A new book by Ken Kosik, MD, Outsmarting Alzheimer's, lays out practical strategies for helping people reduce their risk for developing Alzheimer's disease.
Dr. Kosik recommends four activities based on solid research evidence. He says that people who regularly do these activities have a lower risk of developing cognitive decline.
1. Get Physical
Dr. Kosik says physical activity is the most potent Alzheimer's protection agent, stating that study after study has shown that people who exercise at least three times a week for a minimum of 15 to 30 minutes a sessions were less likely to develop Alzheimers disease, even if the disease ran in their family.
2. Eat Antioxidant-Rich, Anti-Inflammatory Foods
Dr. Kosik cautions that there is no single dietary pattern, food, or supplement that leads to optimum brain health, he says that one thing those that are effective have in common is an abundance of plant-based foods and a minimum of processed food. He cites a new diet, developed by researchers at Rush University Medical Center in Chicago, as an an example of a the kind of approach to eating that can significantly lower the risk for developing Alzheimers.
The MIND (Mediterranean-DASH Intervention for Neurodegenerative Delay) diet is a hybrid of two other diet regimens (the Mediterranean and DASH (Dietary Approaches to Stop Hypertension) diets) previously found to reduce the risk of cardiovascular conditions, like hypertension, heart attack and stroke.
3. Make Time For Friends
Dr. Kosik points to a research study at Rush Alzheimer's Disease Center in Chicago that showed that adults who frequently spent time with others—being part of a book club, or a card game, having dinner dates with their friends, visiting familky had a 70 percent lower rate of cognitive decline over 12 years than did seniors with fewer interactions.
4. Exercise Your Brain
Dr. Kosik says one long-term study showed that older adults who frequently did stimulating leisure activities were less likely to develop dementia over 21 years, compared with those who did so less often. Reading, playing board games, practicing musical instruments, and working on puzzles at least several times a week may encourage the growth of new brain cells and connections between them. Even people who were carriers of a gene linked to Alzheimer's postponed the development of the disease by almost a decade by immersing in intellectually enriching activities throughout their lives.
This is not the first book to focus on ways individuals can adjust their lifestyle to reduce the risk of cognitive decline (Alzheimer's), but this book is noteworthy not only for it's research-backed guidance; it's noteworthy because of its author.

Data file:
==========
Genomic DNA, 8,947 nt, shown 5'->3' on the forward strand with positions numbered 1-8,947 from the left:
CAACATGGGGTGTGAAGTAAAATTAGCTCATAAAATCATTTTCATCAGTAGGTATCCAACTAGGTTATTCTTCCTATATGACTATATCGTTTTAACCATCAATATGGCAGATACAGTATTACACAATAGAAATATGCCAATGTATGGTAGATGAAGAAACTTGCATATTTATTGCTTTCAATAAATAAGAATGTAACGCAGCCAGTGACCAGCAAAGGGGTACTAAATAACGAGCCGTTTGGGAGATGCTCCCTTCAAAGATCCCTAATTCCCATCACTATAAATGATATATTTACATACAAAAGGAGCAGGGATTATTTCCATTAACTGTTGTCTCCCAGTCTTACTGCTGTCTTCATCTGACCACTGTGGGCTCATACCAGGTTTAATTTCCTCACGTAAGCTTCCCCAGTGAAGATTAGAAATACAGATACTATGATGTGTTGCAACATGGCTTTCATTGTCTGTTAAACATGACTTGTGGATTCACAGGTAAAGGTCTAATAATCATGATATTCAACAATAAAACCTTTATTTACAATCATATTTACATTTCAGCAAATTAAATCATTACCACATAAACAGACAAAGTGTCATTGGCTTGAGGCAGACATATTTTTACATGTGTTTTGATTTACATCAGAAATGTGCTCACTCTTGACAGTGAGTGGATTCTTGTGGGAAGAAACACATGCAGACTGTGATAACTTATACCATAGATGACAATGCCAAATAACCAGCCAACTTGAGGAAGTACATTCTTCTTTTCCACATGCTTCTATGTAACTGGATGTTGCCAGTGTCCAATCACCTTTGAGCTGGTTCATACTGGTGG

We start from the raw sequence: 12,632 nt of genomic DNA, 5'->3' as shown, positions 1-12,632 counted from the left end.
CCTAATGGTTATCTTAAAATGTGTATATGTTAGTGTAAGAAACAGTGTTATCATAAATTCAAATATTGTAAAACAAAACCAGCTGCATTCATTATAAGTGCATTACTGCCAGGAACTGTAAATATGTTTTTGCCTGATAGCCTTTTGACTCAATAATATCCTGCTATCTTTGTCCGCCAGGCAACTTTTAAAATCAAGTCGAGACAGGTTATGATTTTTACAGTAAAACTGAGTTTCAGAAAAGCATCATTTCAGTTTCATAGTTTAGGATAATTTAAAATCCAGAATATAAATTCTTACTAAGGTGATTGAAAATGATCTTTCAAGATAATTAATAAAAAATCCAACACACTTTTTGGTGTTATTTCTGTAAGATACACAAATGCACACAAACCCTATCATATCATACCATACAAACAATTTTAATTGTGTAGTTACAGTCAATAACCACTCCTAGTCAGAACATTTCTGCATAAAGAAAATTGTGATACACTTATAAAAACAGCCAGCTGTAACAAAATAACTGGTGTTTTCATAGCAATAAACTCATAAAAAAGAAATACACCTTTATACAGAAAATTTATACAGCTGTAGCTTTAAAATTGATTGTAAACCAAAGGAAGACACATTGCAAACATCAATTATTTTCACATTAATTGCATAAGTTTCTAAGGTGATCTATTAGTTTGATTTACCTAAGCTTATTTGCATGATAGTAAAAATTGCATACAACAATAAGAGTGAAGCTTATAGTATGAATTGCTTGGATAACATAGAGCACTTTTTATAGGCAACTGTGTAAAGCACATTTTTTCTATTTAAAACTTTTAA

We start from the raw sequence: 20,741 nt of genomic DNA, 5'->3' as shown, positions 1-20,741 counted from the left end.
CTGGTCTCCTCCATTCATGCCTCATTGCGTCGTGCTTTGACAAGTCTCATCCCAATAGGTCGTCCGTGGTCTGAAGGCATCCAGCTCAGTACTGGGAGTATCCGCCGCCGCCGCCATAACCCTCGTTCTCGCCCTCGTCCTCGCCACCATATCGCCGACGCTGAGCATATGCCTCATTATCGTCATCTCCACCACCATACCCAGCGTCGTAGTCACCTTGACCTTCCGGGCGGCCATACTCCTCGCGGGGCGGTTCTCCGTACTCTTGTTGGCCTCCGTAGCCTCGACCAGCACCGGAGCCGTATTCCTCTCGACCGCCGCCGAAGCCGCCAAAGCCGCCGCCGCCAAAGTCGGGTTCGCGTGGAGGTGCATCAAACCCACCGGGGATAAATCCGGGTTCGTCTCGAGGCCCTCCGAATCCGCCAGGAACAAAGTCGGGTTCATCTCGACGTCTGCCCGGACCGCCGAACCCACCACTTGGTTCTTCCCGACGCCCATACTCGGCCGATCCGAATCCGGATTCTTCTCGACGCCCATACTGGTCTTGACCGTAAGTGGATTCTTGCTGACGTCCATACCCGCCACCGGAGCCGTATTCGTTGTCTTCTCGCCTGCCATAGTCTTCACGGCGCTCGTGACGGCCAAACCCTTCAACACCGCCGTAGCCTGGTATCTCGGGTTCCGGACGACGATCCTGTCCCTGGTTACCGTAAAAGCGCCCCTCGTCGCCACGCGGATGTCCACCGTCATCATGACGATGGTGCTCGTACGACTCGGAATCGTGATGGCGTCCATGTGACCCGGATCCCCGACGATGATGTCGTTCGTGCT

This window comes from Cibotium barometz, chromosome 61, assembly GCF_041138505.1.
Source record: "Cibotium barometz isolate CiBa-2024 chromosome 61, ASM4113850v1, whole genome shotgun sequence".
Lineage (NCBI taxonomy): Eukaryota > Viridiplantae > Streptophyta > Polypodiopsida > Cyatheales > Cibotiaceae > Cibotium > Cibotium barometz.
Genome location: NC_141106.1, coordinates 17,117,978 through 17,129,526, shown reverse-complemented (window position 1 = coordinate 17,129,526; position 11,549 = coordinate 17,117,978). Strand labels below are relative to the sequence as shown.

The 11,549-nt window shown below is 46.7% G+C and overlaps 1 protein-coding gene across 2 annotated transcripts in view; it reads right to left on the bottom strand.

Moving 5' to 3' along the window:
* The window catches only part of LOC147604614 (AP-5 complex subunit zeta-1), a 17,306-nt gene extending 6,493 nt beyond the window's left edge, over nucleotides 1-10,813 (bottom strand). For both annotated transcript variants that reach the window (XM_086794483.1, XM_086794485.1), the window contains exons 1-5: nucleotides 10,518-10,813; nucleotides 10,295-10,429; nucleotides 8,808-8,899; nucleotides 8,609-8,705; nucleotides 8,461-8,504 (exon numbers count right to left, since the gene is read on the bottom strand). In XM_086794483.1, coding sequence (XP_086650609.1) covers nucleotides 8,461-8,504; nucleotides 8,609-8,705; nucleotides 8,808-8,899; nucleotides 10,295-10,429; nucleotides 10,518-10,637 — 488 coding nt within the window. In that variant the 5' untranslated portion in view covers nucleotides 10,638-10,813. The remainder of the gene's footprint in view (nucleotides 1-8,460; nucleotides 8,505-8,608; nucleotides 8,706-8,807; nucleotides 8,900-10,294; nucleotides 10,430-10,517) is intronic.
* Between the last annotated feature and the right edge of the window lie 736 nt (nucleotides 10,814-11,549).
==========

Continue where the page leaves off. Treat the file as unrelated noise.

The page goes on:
Ken Kosik, MD is one of the world's leading Alzheimer's researchers. Dr. Kosik's work focuses on gaining an understanding of the fundamental causes, risk factors, and workings of Alzheimer's disease.
After completing a B.A. and M.A. in English literature from Case Western Reserve University in 1972 and an M.D. from the Medical College of Pennsylvania in 1976, he served as a resident in neurology at Tufts New England Medical Center and was Chief Resident there in 1980. Beginning in 1980 he held a series of academic appointments at the Harvard Medical School and achieved the rank of full professor there in 1996. He also held appointments at McLean Hospital, Brigham and Women's Hospital, the Massachusetts General Hospital and the Dana-Farber Cancer Institute. In 2004, Kosik became the Harriman Professor of Neuroscience Research and Co-Director of the Neuroscience Research Institute at the University of California, Santa Barbara. He founded and serves as Medical Director of the non-profit center, Cottage Center for Brain Fitness (CCBF).
Dr. Kosik is probably best known for the ground-breaking research he has conducted in and around Medellin, Columbia. JDFAF was a supporter of Dr. Kosik in his research in Columbia.
Dr. Kosik and his fellow researchers discovered an extended family, spread over this region of Colombia who have passed a particular Alzheimer gene from generation to generation, and Kosik says the family members who carry the Alzheimer's gene will definitely get the disease. The family represents the largest cluster of familial Alzheimer's disease in the world. In each generation, affected family members get the disease in their mid-40's.
Kosik explained it is possible to test people in the Colombian families for the gene, and predict who will get the disease and who will be spared. The ability to predict who and when family members will get the disease raises the possibility of developing clinical trials to find out whether or not certain drugs and other therapies are effective in delaying the disease in those family members who have the gene.
"We have the opportunity to treat this disease before it strikes," said Kosik. "We would be able to find out if drugs really work."
Clinical drug trials are now underway among this population.